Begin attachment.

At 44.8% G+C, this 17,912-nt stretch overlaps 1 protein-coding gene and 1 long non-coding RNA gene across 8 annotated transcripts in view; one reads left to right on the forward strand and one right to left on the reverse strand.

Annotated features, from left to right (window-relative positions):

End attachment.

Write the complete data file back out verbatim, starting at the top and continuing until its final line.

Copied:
At 44.8% G+C, this 17,912-nt stretch overlaps 1 protein-coding gene and 1 long non-coding RNA gene across 8 annotated transcripts in view; one reads left to right on the forward strand and one right to left on the reverse strand.

Annotated features, from left to right (window-relative positions):